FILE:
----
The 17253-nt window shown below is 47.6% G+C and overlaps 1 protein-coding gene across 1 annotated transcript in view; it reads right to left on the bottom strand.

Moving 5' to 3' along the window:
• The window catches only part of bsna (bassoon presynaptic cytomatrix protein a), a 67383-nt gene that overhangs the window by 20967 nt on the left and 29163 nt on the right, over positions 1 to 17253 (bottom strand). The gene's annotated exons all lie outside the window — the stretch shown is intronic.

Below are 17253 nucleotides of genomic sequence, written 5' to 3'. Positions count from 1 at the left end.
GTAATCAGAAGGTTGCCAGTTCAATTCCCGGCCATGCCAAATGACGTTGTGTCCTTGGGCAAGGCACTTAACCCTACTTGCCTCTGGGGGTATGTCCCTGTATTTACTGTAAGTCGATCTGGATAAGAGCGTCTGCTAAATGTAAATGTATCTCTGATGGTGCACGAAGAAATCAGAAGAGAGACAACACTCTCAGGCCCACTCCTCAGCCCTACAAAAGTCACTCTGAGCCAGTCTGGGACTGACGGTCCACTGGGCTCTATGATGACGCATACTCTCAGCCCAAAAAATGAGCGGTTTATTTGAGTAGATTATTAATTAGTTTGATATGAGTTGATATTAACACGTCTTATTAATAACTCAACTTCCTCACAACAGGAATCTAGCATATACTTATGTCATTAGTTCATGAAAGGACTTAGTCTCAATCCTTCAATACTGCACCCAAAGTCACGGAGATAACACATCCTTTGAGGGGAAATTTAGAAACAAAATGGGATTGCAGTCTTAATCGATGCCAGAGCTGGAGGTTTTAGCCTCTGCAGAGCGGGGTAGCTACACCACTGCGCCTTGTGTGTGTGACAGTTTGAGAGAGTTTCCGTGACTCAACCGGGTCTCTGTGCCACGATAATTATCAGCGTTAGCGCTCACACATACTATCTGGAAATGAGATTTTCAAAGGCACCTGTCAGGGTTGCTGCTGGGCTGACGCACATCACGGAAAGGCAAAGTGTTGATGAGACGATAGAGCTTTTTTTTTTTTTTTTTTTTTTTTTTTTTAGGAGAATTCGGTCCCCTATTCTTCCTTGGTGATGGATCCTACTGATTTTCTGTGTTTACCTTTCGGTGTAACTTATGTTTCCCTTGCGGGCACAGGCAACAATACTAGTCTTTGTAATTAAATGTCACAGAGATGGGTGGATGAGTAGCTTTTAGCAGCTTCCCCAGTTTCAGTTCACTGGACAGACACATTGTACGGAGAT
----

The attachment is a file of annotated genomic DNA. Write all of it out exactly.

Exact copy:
The 17253-nt window shown below is 47.6% G+C and overlaps 1 protein-coding gene across 1 annotated transcript in view; it reads right to left on the bottom strand.

Moving 5' to 3' along the window:
• The window catches only part of bsna (bassoon presynaptic cytomatrix protein a), a 67383-nt gene that overhangs the window by 20967 nt on the left and 29163 nt on the right, over positions 1 to 17253 (bottom strand). The gene's annotated exons all lie outside the window — the stretch shown is intronic.

Below are 17253 nucleotides of genomic sequence, written 5' to 3'. Positions count from 1 at the left end.
GTAATCAGAAGGTTGCCAGTTCAATTCCCGGCCATGCCAAATGACGTTGTGTCCTTGGGCAAGGCACTTAACCCTACTTGCCTCTGGGGGTATGTCCCTGTATTTACTGTAAGTCGATCTGGATAAGAGCGTCTGCTAAATGTAAATGTATCTCTGATGGTGCACGAAGAAATCAGAAGAGAGACAACACTCTCAGGCCCACTCCTCAGCCCTACAAAAGTCACTCTGAGCCAGTCTGGGACTGACGGTCCACTGGGCTCTATGATGACGCATACTCTCAGCCCAAAAAATGAGCGGTTTATTTGAGTAGATTATTAATTAGTTTGATATGAGTTGATATTAACACGTCTTATTAATAACTCAACTTCCTCACAACAGGAATCTAGCATATACTTATGTCATTAGTTCATGAAAGGACTTAGTCTCAATCCTTCAATACTGCACCCAAAGTCACGGAGATAACACATCCTTTGAGGGGAAATTTAGAAACAAAATGGGATTGCAGTCTTAATCGATGCCAGAGCTGGAGGTTTTAGCCTCTGCAGAGCGGGGTAGCTACACCACTGCGCCTTGTGTGTGTGACAGTTTGAGAGAGTTTCCGTGACTCAACCGGGTCTCTGTGCCACGATAATTATCAGCGTTAGCGCTCACACATACTATCTGGAAATGAGATTTTCAAAGGCACCTGTCAGGGTTGCTGCTGGGCTGACGCACATCACGGAAAGGCAAAGTGTTGATGAGACGATAGAGCTTTTTTTTTTTTTTTTTTTTTTTTTTTTTAGGAGAATTCGGTCCCCTATTCTTCCTTGGTGATGGATCCTACTGATTTTCTGTGTTTACCTTTCGGTGTAACTTATGTTTCCCTTGCGGGCACAGGCAACAATACTAGTCTTTGTAATTAAATGTCACAGAGATGGGTGGATGAGTAGCTTTTAGCAGCTTCCCCAGTTTCAGTTCACTGGACAGACACATTGTACGGAGAT